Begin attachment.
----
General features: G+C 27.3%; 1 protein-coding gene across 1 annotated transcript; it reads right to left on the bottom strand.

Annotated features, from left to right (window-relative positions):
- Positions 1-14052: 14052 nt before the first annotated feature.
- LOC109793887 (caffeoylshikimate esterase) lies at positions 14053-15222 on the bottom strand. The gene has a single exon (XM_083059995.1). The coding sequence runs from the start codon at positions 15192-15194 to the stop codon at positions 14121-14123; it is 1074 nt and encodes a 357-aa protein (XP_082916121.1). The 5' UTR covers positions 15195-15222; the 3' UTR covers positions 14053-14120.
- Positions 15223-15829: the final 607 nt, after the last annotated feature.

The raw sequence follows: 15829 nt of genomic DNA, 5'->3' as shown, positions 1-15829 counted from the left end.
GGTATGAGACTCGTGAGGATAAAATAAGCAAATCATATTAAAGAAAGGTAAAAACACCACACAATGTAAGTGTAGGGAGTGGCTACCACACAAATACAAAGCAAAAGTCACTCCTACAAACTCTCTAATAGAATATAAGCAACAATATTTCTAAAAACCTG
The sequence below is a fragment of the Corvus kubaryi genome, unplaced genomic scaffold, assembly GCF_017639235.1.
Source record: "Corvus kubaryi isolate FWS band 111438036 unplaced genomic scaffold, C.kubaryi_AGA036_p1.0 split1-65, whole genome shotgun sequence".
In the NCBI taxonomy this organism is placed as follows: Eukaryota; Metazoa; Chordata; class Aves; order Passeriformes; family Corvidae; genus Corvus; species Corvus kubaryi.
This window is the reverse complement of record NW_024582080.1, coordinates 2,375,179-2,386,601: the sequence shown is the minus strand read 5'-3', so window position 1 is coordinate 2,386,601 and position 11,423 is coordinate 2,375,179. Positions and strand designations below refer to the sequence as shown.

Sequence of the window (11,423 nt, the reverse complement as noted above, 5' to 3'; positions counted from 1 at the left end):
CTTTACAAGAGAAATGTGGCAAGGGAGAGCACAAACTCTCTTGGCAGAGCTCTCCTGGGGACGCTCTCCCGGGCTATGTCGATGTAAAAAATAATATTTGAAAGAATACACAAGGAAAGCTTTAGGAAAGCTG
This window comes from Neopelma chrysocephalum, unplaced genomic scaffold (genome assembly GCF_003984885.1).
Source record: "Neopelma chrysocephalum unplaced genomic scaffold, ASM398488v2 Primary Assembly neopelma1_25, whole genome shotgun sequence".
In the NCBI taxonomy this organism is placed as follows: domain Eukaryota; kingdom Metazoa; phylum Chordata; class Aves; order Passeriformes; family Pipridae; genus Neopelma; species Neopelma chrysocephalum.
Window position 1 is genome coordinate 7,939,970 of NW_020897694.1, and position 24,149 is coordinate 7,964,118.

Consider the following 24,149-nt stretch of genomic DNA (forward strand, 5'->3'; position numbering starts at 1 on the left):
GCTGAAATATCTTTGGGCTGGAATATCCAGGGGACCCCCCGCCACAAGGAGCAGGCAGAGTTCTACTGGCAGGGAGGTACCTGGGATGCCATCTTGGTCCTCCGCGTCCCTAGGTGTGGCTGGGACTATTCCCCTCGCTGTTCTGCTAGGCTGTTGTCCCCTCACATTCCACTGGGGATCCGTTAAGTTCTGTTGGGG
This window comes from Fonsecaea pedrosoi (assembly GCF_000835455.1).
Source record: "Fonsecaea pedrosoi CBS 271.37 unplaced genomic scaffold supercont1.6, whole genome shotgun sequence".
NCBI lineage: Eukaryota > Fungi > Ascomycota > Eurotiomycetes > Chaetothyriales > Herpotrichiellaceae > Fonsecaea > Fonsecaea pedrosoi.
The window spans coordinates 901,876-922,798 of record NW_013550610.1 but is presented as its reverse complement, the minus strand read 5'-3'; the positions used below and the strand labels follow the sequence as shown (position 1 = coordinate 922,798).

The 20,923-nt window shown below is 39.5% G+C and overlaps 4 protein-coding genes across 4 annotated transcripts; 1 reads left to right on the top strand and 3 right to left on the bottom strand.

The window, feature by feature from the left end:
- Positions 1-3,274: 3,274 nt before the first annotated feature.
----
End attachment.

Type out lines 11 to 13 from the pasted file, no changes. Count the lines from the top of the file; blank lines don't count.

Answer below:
This window is the reverse complement of record NW_024582080.1, coordinates 2,375,179-2,386,601: the sequence shown is the minus strand read 5'-3', so window position 1 is coordinate 2,386,601 and position 11,423 is coordinate 2,375,179. Positions and strand designations below refer to the sequence as shown.

Sequence of the window (11,423 nt, the reverse complement as noted above, 5' to 3'; positions counted from 1 at the left end):
CTTTACAAGAGAAATGTGGCAAGGGAGAGCACAAACTCTCTTGGCAGAGCTCTCCTGGGGACGCTCTCCCGGGCTATGTCGATGTAAAAAATAATATTTGAAAGAATACACAAGGAAAGCTTTAGGAAAGCTG